Growing experience with TEER means that benefit has now been demonstrated in several complicated MR groups, such as those with severe ventricular dysfunction, renal failure, and obstructive pulmonary disease. This was a rationale for looking at impaction or repairing MR in patients with cardiogenic shock.

It’s a pressing question, according to Dr. Alcohol. He cited studies suggesting that up to 20% of patients hospitalized for cardiogenic shock have at least one moderate to severe MI. In contrast, cardiogenic shock is not an uncommon finding in patients with MR.

while Dr Alkhouli acknowledged that the many variables that influence outcome in patients with MR and cardiogenic shock will make a randomized trial “challenging”. Many experts echoed this concern and even expressed some skepticism about the potential for an unbiased trial.

Data confirms that MR repair is safe during shock

“These data show that MR repair is safe in patients with cardiogenic shock,” said Anita W. Asgar, MD, interventional cardiologist associated with the Montreal Heart Institute, Canada. She noted that there was a 5- to 6-day delay among patients with cardiogenic shock before undergoing MR repair in this analysis, which could reflect a removal of those at very high risk. Similarly, she suggested that many interventionists are likely to consider multiple variables before proceeding.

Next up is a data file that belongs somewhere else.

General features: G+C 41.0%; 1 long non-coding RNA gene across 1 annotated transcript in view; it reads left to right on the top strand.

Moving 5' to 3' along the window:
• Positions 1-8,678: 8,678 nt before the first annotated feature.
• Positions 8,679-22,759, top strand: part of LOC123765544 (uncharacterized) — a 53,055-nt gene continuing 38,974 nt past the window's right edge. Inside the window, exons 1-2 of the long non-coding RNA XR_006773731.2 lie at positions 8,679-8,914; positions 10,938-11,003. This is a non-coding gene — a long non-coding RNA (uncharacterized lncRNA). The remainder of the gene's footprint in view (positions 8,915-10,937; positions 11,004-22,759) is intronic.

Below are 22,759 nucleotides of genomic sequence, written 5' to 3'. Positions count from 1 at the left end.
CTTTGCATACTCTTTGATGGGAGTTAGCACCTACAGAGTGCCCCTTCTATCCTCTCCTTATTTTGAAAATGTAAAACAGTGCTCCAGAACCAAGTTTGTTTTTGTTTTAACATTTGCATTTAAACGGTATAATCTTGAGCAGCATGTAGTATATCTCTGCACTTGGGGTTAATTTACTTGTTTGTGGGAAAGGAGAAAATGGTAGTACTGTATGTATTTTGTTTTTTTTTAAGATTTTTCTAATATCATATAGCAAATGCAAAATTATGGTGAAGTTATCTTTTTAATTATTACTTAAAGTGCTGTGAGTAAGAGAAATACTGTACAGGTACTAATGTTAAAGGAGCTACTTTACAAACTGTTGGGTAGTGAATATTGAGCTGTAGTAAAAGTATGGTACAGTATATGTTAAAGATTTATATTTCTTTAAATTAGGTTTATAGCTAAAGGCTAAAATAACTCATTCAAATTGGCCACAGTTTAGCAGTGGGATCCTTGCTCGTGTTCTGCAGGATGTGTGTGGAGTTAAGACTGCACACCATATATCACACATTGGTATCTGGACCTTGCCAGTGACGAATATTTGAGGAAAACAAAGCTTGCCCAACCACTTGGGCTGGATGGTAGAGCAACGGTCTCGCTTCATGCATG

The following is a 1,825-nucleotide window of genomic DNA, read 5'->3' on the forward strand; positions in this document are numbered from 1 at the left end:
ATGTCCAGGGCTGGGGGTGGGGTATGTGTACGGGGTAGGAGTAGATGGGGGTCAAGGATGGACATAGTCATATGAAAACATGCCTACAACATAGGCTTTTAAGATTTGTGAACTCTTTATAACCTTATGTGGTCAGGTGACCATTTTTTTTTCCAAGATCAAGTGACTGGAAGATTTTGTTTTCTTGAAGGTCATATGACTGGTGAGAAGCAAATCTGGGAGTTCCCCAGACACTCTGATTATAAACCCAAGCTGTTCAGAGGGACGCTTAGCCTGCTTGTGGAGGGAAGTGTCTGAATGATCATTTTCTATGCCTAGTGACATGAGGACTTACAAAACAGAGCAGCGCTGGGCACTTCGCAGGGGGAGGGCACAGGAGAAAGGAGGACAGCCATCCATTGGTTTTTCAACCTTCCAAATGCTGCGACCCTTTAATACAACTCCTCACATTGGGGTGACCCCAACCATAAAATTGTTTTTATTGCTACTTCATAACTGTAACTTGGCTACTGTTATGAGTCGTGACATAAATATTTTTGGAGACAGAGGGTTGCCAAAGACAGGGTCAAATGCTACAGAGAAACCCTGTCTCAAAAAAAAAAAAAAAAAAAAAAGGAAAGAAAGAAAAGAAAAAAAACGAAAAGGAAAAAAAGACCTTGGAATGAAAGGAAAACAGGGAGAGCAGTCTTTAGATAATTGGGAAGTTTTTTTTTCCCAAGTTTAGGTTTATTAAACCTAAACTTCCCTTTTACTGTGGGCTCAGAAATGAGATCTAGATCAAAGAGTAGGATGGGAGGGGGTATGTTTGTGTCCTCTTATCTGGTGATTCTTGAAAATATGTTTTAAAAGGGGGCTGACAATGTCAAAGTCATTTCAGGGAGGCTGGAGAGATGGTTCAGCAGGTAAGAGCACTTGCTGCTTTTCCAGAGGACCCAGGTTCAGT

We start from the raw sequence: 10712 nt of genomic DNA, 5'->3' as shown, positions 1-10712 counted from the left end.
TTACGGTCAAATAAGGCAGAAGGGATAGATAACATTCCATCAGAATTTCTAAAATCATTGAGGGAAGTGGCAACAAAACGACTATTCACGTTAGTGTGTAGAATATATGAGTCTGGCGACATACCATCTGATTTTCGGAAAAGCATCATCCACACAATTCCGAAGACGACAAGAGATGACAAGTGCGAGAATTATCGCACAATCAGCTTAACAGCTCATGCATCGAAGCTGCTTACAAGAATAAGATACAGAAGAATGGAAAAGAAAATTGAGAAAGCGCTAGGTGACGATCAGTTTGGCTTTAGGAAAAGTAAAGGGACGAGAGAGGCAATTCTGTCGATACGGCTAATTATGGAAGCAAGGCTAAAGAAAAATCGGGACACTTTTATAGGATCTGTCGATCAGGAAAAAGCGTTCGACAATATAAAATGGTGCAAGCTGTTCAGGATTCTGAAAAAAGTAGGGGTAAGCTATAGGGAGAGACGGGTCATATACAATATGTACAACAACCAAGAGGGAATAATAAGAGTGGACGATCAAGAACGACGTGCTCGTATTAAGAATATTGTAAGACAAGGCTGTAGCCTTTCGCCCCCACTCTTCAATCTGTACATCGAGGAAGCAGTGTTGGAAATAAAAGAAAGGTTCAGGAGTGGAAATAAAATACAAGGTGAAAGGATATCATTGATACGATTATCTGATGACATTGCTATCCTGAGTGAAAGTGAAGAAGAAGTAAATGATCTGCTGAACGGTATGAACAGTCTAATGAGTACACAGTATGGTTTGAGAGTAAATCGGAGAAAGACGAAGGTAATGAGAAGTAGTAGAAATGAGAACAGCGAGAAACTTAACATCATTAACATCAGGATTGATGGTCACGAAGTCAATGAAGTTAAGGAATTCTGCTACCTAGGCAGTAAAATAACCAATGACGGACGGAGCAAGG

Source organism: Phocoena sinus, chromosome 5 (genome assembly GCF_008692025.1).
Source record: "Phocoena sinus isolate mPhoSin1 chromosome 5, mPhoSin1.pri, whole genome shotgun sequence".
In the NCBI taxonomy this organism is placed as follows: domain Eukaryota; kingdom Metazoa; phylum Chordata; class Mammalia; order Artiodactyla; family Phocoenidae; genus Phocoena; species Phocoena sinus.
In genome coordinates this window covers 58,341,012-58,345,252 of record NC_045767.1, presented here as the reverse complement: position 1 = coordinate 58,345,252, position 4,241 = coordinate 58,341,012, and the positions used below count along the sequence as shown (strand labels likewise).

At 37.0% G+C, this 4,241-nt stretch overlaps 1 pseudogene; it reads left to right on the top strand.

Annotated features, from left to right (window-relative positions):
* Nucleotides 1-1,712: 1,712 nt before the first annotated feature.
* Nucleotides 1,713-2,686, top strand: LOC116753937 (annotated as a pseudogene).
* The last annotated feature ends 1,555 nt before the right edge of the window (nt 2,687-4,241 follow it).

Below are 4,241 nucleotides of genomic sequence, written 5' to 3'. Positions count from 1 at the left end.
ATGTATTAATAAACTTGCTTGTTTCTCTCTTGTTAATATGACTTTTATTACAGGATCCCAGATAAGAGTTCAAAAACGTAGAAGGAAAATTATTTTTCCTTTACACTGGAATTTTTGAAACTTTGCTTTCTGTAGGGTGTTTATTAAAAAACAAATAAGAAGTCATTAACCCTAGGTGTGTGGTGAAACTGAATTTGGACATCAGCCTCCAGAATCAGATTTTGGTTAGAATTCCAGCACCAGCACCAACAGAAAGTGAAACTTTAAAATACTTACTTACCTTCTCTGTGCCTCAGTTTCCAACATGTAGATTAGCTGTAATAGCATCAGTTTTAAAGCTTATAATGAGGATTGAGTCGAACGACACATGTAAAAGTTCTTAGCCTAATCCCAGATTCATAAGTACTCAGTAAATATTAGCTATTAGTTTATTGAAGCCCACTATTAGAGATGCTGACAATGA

As a result, MR repair may not be randomized in a cardiogenic shock population, as this decision is not usually made outside the context of multiple variables.

“I’m not sure a clinical trial is ethical,” she said. She would expect that doctors enrolling patients would only do so selectively.

Alexandra J. Lansky, MD, Director, Yale Heart and Vascular Research Program, Yale University, New Haven, Connecticut, also emphasized the difficulty of controlling for variables, such as the duration of cardiogenic shock, that influence decision making. .

However, he called the data “very important” in that they at least provide some objective data for deciding whether to intervene in a group of “challenging” patients that are encountered quite frequently in clinical practice.

dr Alkhouli reports financial relationships with Abbott Vascular, Boston Scientific, Johnson & Johnson, and Phillips. dr Asgar reports financial relationships with Abbott Vascular, Edwards Lifesciences, WL Gore & Associates, and Medtronic. dr Lasky does not disclose potential conflicts of interest.